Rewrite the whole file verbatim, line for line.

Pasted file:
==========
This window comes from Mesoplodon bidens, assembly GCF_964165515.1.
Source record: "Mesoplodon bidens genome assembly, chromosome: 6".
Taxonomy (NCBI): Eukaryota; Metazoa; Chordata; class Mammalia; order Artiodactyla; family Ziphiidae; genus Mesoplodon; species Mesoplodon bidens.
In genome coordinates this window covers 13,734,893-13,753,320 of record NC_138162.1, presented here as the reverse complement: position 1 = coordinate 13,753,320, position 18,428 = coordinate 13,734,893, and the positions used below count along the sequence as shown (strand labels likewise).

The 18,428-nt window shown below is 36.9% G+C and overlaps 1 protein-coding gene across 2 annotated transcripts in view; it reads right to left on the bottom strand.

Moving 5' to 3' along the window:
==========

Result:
This window comes from Mesoplodon bidens, assembly GCF_964165515.1.
Source record: "Mesoplodon bidens genome assembly, chromosome: 6".
Taxonomy (NCBI): Eukaryota; Metazoa; Chordata; class Mammalia; order Artiodactyla; family Ziphiidae; genus Mesoplodon; species Mesoplodon bidens.
In genome coordinates this window covers 13,734,893-13,753,320 of record NC_138162.1, presented here as the reverse complement: position 1 = coordinate 13,753,320, position 18,428 = coordinate 13,734,893, and the positions used below count along the sequence as shown (strand labels likewise).

The 18,428-nt window shown below is 36.9% G+C and overlaps 1 protein-coding gene across 2 annotated transcripts in view; it reads right to left on the bottom strand.

Moving 5' to 3' along the window: